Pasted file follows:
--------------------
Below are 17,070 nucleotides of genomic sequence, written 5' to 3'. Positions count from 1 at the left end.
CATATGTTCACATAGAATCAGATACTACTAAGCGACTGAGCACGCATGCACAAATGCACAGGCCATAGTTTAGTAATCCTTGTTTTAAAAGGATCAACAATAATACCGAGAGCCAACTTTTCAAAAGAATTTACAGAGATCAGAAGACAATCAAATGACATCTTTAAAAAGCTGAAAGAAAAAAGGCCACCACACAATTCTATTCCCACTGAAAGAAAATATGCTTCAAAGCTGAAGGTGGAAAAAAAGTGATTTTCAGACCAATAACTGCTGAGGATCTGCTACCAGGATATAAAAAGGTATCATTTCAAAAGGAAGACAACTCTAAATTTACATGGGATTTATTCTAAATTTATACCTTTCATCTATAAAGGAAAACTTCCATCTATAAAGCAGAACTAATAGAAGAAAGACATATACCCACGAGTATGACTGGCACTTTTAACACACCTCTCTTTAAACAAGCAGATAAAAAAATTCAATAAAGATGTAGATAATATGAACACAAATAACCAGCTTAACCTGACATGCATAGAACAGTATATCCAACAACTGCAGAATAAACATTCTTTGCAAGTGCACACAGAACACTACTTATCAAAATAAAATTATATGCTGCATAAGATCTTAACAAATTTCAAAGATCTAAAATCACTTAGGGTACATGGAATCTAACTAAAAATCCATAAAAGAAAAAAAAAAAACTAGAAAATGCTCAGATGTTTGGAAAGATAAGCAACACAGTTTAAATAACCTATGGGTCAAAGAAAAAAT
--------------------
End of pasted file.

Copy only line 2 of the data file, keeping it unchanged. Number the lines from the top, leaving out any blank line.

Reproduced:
CATATGTTCACATAGAATCAGATACTACTAAGCGACTGAGCACGCATGCACAAATGCACAGGCCATAGTTTAGTAATCCTTGTTTTAAAAGGATCAACAATAATACCGAGAGCCAACTTTTCAAAAGAATTTACAGAGATCAGAAGACAATCAAATGACATCTTTAAAAAGCTGAAAGAAAAAAGGCCACCACACAATTCTATTCCCACTGAAAGAAAATATGCTTCAAAGCTGAAGGTGGAAAAAAAGTGATTTTCAGACCAATAACTGCTGAGGATCTGCTACCAGGATATAAAAAGGTATCATTTCAAAAGGAAGACAACTCTAAATTTACATGGGATTTATTCTAAATTTATACCTTTCATCTATAAAGGAAAACTTCCATCTATAAAGCAGAACTAATAGAAGAAAGACATATACCCACGAGTATGACTGGCACTTTTAACACACCTCTCTTTAAACAAGCAGATAAAAAAATTCAATAAAGATGTAGATAATATGAACACAAATAACCAGCTTAACCTGACATGCATAGAACAGTATATCCAACAACTGCAGAATAAACATTCTTTGCAAGTGCACACAGAACACTACTTATCAAAATAAAATTATATGCTGCATAAGATCTTAACAAATTTCAAAGATCTAAAATCACTTAGGGTACATGGAATCTAACTAAAAATCCATAAAAGAAAAAAAAAAAACTAGAAAATGCTCAGATGTTTGGAAAGATAAGCAACACAGTTTAAATAACCTATGGGTCAAAGAAAAAAT